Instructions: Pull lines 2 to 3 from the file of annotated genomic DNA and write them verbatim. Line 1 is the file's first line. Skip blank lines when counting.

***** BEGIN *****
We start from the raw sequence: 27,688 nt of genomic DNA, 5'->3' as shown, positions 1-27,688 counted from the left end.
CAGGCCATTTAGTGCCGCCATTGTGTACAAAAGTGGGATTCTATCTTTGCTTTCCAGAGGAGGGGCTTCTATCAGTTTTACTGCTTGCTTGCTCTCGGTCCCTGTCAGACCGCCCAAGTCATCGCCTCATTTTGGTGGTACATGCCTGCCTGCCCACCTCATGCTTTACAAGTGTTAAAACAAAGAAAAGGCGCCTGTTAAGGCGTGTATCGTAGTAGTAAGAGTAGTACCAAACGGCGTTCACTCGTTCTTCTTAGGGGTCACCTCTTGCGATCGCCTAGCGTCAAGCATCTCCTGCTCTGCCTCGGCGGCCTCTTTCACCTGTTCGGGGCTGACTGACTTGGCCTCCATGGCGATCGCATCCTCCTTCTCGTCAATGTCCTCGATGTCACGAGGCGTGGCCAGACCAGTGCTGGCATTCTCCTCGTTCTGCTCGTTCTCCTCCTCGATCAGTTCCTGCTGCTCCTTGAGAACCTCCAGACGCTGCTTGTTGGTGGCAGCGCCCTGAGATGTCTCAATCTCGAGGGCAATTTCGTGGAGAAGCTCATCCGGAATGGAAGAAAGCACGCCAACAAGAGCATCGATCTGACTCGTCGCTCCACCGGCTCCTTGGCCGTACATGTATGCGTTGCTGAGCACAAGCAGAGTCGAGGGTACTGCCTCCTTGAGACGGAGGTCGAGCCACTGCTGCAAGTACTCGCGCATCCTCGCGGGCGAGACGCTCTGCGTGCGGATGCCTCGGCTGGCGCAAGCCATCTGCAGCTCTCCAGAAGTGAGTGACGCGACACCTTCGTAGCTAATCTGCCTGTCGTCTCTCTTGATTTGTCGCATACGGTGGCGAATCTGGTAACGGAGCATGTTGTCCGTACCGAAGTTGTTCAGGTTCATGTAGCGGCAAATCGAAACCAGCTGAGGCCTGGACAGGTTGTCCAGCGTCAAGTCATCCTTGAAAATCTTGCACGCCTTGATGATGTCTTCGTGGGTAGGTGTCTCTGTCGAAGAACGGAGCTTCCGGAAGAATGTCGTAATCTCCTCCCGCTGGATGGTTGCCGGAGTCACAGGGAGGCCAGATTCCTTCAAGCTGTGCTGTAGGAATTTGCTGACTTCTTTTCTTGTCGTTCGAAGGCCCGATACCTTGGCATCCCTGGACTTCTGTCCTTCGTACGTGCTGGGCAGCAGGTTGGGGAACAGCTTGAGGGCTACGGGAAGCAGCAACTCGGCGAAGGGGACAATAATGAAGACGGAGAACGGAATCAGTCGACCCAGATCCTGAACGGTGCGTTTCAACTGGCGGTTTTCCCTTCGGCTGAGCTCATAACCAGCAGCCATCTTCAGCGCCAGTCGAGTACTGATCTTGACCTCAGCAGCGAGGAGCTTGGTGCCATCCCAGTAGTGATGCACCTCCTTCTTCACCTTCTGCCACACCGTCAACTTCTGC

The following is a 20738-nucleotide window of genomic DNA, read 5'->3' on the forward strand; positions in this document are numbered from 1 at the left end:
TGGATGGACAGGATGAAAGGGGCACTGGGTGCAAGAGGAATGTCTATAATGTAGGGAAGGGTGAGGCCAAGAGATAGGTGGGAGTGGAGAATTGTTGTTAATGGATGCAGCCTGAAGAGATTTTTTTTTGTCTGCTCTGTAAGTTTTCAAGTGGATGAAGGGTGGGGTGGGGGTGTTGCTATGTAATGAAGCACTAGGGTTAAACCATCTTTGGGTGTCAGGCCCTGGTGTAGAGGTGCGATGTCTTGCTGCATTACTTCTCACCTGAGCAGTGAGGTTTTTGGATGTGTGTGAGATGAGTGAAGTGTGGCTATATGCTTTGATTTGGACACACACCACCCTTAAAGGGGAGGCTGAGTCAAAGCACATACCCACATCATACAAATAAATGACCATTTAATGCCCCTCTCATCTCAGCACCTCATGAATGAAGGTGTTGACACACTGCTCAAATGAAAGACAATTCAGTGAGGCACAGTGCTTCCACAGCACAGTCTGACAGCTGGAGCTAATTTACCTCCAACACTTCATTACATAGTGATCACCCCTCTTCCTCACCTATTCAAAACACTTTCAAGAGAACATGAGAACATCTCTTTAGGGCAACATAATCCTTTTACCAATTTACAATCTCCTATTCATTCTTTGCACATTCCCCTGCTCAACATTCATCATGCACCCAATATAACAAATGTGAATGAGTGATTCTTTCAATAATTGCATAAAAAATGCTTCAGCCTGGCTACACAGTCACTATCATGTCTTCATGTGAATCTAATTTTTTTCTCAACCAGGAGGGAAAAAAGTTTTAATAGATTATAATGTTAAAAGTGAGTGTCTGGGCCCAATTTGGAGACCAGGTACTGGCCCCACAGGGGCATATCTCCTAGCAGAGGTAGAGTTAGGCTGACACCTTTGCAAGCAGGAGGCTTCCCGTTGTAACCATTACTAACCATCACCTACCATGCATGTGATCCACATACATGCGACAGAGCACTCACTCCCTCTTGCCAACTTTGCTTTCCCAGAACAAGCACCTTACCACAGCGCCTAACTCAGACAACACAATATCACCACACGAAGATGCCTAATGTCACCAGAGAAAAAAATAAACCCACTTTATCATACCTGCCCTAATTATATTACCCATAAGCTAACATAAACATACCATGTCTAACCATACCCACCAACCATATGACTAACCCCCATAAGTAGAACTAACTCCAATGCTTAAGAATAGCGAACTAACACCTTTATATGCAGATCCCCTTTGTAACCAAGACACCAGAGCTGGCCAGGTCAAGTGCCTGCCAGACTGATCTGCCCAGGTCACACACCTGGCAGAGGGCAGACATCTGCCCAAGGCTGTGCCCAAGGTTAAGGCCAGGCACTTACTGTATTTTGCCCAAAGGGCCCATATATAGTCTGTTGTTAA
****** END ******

CAGGCCATTTAGTGCCGCCATTGTGTACAAAAGTGGGATTCTATCTTTGCTTTCCAGAGGAGGGGCTTCTATCAGTTTTACTGCTTGCTTGCTCTCGGTCCCTGTCAGACCGCCCAAGTCATCGCCTCATTTTGGTGGTACATGCCTGCCTGCCCACCTCATGCTTTACAAGTGTTAAAACAAAGAAAAGGCGCCTGTTAAGGCGTGTATCGTAGTAGTAAGAGTAGTACCAAACGGCGTTCACTCGTTCTTCTTAGGGGTCACCTCTTGCGATCGCCTAGCGTCAAGCATCTCCTGCTCTGCCTCGGCGGCCTCTTTCACCTGTTCGGGGCTGACTGACTTGGCCTCCATGGCGATCGCATCCTCCTTCTCGTCAATGTCCTCGATGTCACGAGGCGTGGCCAGACCAGTGCTGGCATTCTCCTCGTTCTGCTCGTTCTCCTCCTCGATCAGTTCCTGCTGCTCCTTGAGAACCTCCAGACGCTGCTTGTTGGTGGCAGCGCCCTGAGATGTCTCAATCTCGAGGGCAATTTCGTGGAGAAGCTCATCCGGAATGGAAGAAAGCACGCCAACAAGAGCATCGATCTGACTCGTCGCTCCACCGGCTCCTTGGCCGTACATGTATGCGTTGCTGAGCACAAGCAGAGTCGAGGGTACTGCCTCCTTGAGACGGAGGTCGAGCCACTGCTGCAAGTACTCGCGCATCCTCGCGGGCGAGACGCTCTGCGTGCGGATGCCTCGGCTGGCGCAAGCCATCTGCAGCTCTCCAGAAGTGAGTGACGCGACACCTTCGTAGCTAATCTGCCTGTCGTCTCTCTTGATTTGTCGCATACGGTGGCGAATCTGGTAACGGAGCATGTTGTCCGTACCGAAGTTGTTCAGGTTCATGTAGCGGCAAATCGAAACCAGCTGAGGCCTGGACAGGTTGTCCAGCGTCAAGTCATCCTTGAAAATCTTGCACGCCTTGATGATGTCTTCGTGGGTAGGTGTCTCTGTCGAAGAACGGAGCTTCCGGAAGAATGTCGTAATCTCCTCCCGCTGGATGGTTGCCGGAGTCACAGGGAGGCCAGATTCCTTCAAGCTGTGCTGTAGGAATTTGCTGACTTCTTTTCTTGTCGTTCGAAGGCCCGATACCTTGGCATCCCTGGACTTCTGTCCTTCGTACGTGCTGGGCAGCAGGTTGGGGAACAGCTTGAGGGCTACGGGAAGCAGCAACTCGGCGAAGGGGACAATAATGAAGACGGAGAACGGAATCAGTCGACCCAGATCCTGAACGGTGCGTTTCAACTGGCGGTTTTCCCTTCGGCTGAGCTCATAACCAGCAGCCATCTTCAGCGCCAGTCGAGTACTGATCTTGACCTCAGCAGCGAGGAGCTTGGTGCCATCCCAGTAGTGATGCACCTCCTTCTTCACCTTCTGCCACACCGTCAACTTCTGC

The following is a 20738-nucleotide window of genomic DNA, read 5'->3' on the forward strand; positions in this document are numbered from 1 at the left end: